September 11, 2014
The Associated Press - CBS News, 09/11/2014
Kids streaking back and forth on a soccer field in scorching tropical heat promises to produce something more than buckets of sweat.
Billed as Brazil’s first player-powered soccer pitch, a field inaugurated Wednesday in a Rio de Janeiro slum harnesses the kinetic energy of players’ movements to provide nighttime illumination. Soccer legend Pele was on hand for the pomp-filled event in the Morro da Mineira slum, which saw a local youth team put the system to the test.
Under the project, sponsored by Royal Dutch Shell, around 200 energy-capturing tiles developed by British startup Pavegen were installed the width and breadth of the field and covered by a layer of AstroTurf. Working in conjunction with solar panels also installed around the field, the player-powered tiles feed electricity to a system of floodlights overhead.
September 11, 2014
Richard Byrne Reilly – VentureBeat, 09/10/2014
Seaborn Networks and Alcatel Lucent are taking their broadband and data concerns underwater. Under the Atlantic Ocean, to be specific.
The two companies are planning the first-ever submarine fiber optic cable connecting Brazil to the U.S. The cable, which will run from the Brazilian city of Fortleza, on that country’s Eastern coast, to Wall Street in New York City, will help handle the increasing data flows between the two nations.
The cable, called the Seabras-1, is being developed by John Schwartz and his team at Seaborn. Seabras-1 will transmit data, including cell traffic and digital feeds, at 60 terabits per second.
September 10, 2014
Joe Gould – Defense News, 9/9/2014
The US State Department has cleared a $145 million sale of UH-60M Black Hawk helicopters to Brazil, the Pentagon agency that coordinates foreign weapon sales said Tuesday.
The Defense Security Cooperation Agency notified Congress on Monday that the State Department approved the sale.
Brazil requested three UH-60M Black Hawk helicopters with eight T-700-GE-701C engines (six installed and two spares), a dozen M-134 7.62mm machine guns, eight H765GU embedded global positioning system/inertial navigation systems, and related training, logistics and support equipment, according to the agency’s notice.
August 27, 2014
Jonathan Moules – Financial Times, 8/26/2014
The TechnoLatinas, as South America’s digital founders are collectively known, have a strong presence in the financial capital of Brazil.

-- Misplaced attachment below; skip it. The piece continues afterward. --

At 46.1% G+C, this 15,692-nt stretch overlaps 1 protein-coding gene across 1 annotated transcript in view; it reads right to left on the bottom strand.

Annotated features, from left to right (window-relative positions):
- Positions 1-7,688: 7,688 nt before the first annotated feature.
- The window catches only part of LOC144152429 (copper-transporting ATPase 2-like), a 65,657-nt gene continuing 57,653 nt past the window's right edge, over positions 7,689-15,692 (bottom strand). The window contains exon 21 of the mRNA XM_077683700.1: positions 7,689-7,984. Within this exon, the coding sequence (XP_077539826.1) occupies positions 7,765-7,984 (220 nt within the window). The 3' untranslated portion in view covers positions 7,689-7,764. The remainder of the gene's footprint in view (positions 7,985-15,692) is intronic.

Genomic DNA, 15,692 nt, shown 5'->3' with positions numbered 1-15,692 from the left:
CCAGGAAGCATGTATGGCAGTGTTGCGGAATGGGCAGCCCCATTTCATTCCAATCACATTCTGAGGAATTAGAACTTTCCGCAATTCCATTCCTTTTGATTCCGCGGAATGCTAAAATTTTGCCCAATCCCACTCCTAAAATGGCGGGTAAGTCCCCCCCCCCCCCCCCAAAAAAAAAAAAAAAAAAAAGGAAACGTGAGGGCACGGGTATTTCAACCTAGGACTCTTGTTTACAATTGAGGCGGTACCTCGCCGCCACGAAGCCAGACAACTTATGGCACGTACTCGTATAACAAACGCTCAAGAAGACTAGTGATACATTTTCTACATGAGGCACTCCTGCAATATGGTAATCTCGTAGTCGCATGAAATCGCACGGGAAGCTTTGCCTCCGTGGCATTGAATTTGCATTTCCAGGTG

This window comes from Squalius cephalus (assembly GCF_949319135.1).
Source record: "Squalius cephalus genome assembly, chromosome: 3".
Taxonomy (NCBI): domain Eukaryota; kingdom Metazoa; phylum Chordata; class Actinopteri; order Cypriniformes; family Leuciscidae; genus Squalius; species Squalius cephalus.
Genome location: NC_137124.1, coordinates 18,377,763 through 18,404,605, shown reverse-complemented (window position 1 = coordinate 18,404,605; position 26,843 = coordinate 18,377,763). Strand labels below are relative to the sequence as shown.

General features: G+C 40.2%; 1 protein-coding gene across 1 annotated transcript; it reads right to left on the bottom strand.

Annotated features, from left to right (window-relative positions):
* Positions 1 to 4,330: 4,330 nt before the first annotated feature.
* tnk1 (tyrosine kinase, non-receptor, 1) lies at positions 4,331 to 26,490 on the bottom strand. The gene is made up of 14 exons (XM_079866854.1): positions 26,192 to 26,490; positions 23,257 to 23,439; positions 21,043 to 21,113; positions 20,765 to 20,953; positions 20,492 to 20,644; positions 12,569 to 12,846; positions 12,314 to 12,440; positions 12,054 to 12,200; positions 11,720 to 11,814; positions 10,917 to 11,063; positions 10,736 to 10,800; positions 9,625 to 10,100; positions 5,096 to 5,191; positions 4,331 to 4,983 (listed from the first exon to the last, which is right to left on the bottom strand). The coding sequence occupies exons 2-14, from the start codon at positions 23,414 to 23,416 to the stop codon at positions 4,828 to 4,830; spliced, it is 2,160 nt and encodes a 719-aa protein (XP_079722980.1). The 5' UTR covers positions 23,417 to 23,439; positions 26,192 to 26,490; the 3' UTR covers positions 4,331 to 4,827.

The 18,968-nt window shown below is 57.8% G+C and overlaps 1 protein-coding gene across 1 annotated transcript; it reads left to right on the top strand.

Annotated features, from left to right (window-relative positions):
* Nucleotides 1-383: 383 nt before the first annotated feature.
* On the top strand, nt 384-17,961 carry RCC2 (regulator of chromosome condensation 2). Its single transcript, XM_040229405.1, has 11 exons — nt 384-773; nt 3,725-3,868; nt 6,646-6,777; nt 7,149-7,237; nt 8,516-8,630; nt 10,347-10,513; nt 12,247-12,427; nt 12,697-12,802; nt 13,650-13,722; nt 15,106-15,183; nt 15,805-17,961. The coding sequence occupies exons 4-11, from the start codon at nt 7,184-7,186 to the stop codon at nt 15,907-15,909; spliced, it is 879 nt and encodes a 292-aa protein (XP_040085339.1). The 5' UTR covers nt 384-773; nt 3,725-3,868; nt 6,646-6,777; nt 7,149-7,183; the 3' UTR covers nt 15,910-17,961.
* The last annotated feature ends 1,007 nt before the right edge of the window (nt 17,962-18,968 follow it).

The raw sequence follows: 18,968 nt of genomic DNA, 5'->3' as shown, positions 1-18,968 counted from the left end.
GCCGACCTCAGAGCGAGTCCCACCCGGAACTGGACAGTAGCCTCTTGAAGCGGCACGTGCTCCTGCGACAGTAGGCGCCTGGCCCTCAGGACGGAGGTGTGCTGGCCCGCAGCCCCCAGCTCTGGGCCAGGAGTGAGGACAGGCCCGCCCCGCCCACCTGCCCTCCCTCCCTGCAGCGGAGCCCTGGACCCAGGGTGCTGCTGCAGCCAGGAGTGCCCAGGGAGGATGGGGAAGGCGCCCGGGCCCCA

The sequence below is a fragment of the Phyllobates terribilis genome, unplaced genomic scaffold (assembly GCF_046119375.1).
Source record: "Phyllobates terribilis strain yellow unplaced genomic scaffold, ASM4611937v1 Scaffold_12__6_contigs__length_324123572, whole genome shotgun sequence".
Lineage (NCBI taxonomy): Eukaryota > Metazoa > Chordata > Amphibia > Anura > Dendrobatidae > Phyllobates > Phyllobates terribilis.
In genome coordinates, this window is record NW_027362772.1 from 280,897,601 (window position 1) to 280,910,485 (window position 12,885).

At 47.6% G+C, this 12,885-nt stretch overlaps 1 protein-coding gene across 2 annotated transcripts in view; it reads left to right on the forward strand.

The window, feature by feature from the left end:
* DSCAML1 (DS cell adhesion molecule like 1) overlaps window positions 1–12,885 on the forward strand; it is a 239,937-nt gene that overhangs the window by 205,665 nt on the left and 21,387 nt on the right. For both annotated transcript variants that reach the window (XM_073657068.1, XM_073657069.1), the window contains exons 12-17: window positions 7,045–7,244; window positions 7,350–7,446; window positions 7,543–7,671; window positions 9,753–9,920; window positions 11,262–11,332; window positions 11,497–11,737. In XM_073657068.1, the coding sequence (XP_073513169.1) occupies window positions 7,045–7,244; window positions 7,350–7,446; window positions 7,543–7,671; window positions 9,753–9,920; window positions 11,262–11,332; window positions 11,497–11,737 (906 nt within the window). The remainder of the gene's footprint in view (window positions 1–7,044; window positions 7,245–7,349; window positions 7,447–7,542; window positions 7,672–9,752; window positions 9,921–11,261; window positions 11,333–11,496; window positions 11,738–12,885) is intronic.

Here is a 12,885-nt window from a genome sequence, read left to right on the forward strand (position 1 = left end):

São Paulo has the largest and most powerful start-up ecosystem in this most populous of South American countries, with a spread of companies from early stage to more established.
As the main financial centre of Latin America, it hosts almost all the offices of multinational corporations present in the region. There is also a big opportunity locally in terms of market size, thanks to São Paulo’s population of 11.8m.
August 25, 2014
Empire State Tribune, 8/25/2014
Five students at the Santa Catarina State University in Brazil submitted a project to Computer Vision and Pattern Recognition subjects that functions as a pattern recognition system in a dashboard camera to detect the use of mobile phones of drivers while on the road.
The head proponent Rafael Berri, together with his friends, Alexandre Silva, Rafael Parpinelli, Elaine Girardi and Rangel Arthur introduced a solution to prevent drivers from using their mobile phones while driving. The camera monitors the pattern of the face, ears, and hands and other signs of ‘on the phone’ to lessen the chances of accidents.
Berri and his team said that drivers tend to fix their gaze straight ahead while on the phone. Thus, placing the dashboard camera in front of the driver is an ideal spot to effectively scan the patterns, according to MIT Technology Review. If the driver is caught while on the phone, the system sends a warning.
August 20, 2014
Kenneth Rapoza – Forbes, 8/19/2014
Brazil is more than samba and soccer. But the airplanes it makes and the soybeans it grows are coming under increasing cost pressures, making a number of manufacturers there lose ground to competitors in the U.S.
A new study by the Boston Consulting Group (BCG), made public on Tuesday, said that Brazil was one of a handful of 25 major exporters that was losing its competitive edge to other countries in the Americas. In this case, the U.S. and Mexico are often beating Brazil to the punch.
“Improving the productivity of each worker is becoming an increasingly important factor in manufacturing competitiveness across the globe,” said Michael Zinser, a BCG partner. “This is especially true as the once-considerable wage gaps between developed and developing economies continue to shrink.”